Eye Injuries

Eye Injuries Basics

Dictionary Medical

There are many different types of accidents that can cause eye injuries. Since they can have serious consequences, a doctor should be consulted in any case.

What are eye injuries?

Due to the variety of possible eye injuries, a distinction is made between superficial and perforating eye injuries. All areas of the eye, such as the eyelids, tear ducts, conjunctiva, cornea and retina, eyeball and the optic nerve, can be affected by the injury.

According to DigoPaul, superficial injuries are mostly bruises, damage to the eyelids and foreign bodies that have penetrated the eye.

Perforating or intraocular eye injuries are understood to mean major damage to the retina or conjunctiva and the vitreous body. They often require surgery.


The causes of eye injuries can be very different. Foreign bodies often get into the eye in accidents in traffic, during work or during leisure time.

Bruises and bruises are mostly caused by the blunt impact of stones, balls, logs, champagne corks or a punch. A fracture of the skull or nose can also lead to a bruise on the eye.

If the eye injury is caused by contact with acids or bases, it is a chemical burn. Eye injuries due to cuts or stitches are mostly caused by splintered glasses or windshields and shattering beverage bottles.

Hot water, fat or vapors, high-voltage currents, gases or glowing metal in turn lead to burn injuries to the eyes. If the eye was flashed, the eye injury was caused by strong light radiation such as sunlit snow, sunlamps or a welding flame.

Corneal abrasions in the eye can be caused by small twigs, incorrectly inserted contact lenses or fingernails. But surgical interventions on the eye can also be the cause of eye injuries.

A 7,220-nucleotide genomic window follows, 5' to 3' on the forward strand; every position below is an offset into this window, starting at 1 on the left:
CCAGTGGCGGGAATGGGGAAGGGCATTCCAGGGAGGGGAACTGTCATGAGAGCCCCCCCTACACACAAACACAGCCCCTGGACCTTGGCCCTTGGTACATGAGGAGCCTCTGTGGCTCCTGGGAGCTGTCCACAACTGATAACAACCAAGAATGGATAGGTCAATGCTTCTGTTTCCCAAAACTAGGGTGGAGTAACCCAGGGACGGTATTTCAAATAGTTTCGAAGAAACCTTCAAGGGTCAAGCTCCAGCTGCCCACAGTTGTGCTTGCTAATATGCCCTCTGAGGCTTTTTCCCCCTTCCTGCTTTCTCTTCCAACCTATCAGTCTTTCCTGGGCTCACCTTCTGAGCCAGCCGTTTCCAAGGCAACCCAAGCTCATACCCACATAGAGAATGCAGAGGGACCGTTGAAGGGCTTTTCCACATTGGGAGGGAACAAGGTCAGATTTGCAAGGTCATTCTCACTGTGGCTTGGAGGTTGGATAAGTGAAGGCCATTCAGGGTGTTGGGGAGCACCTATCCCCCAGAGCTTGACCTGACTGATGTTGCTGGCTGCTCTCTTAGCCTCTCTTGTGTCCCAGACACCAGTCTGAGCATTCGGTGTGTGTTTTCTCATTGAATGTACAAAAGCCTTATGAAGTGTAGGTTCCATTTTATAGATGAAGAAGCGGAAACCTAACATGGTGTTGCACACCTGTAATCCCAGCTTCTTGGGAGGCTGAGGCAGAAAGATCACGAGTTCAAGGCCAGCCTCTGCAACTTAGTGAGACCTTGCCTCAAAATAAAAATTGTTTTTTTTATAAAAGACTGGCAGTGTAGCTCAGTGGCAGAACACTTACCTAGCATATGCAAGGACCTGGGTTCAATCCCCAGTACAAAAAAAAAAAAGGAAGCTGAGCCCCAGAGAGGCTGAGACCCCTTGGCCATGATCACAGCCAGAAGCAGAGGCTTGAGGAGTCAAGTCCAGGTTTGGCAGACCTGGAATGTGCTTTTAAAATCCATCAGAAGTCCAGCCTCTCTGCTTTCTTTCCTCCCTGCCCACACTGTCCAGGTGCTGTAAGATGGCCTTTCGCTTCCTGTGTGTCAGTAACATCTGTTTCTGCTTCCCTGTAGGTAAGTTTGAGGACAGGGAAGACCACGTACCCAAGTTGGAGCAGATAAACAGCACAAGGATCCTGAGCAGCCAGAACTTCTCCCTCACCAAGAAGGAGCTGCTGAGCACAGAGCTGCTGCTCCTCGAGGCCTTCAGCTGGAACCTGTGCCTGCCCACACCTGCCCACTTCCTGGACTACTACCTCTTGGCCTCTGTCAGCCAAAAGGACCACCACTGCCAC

Symptoms, ailments & signs

Eye injuries often occur in combination with more or less severe bleeding, since the facial skin in particular is very well supplied with blood, and therefore bleeding occurs even with small and superficial injuries.

Here it is necessary to examine more closely whether the bleeding is actually originating from the eye or whether it is only a surrounding region that is affected. Eye injuries are usually associated with a restriction or complete loss of [visual disturbances | vision]] and require immediate medical treatment. In the case of blunt bruises, the eye may go into shock and temporarily lose sight.

This type of injury is usually harmless and regenerates itself after a few hours without permanent damage. If the eye is really injured, severe pain occurs that the patient can hardly bear. Eye injuries without painful side effects are almost unknown.

If the eye is injured, an increased formation of tear fluid can usually be observed. Swelling, redness and bruising can also occur, as well as bleeding directly in the eye, which can be easily seen from the outside. If the eye is injured by a sharp object that penetrates the eye, often nothing of it can be seen externally.


The course of eye injuries can vary greatly depending on the severity and type of injury. Superficial eye injuries can often heal on their own or only require outpatient treatment. But they too can lead to scarring, visual disturbances and corneal opacities and should therefore be examined by a doctor.

Eye injuries in the form of bruises can also be severe. As a result, clouding of the lens, inflammation, detachment of the retina, bleeding in the eye or an increase in the internal pressure of the eye can occur. A regular follow-up check must be carried out here due to long-term effects.

In the case of perforating eye injuries, the disease can easily develop into a serious course. These can even lead to blindness. Frequent courses are lens opacities, abscesses, inflammation, damage to the optic nerve and astigmatism.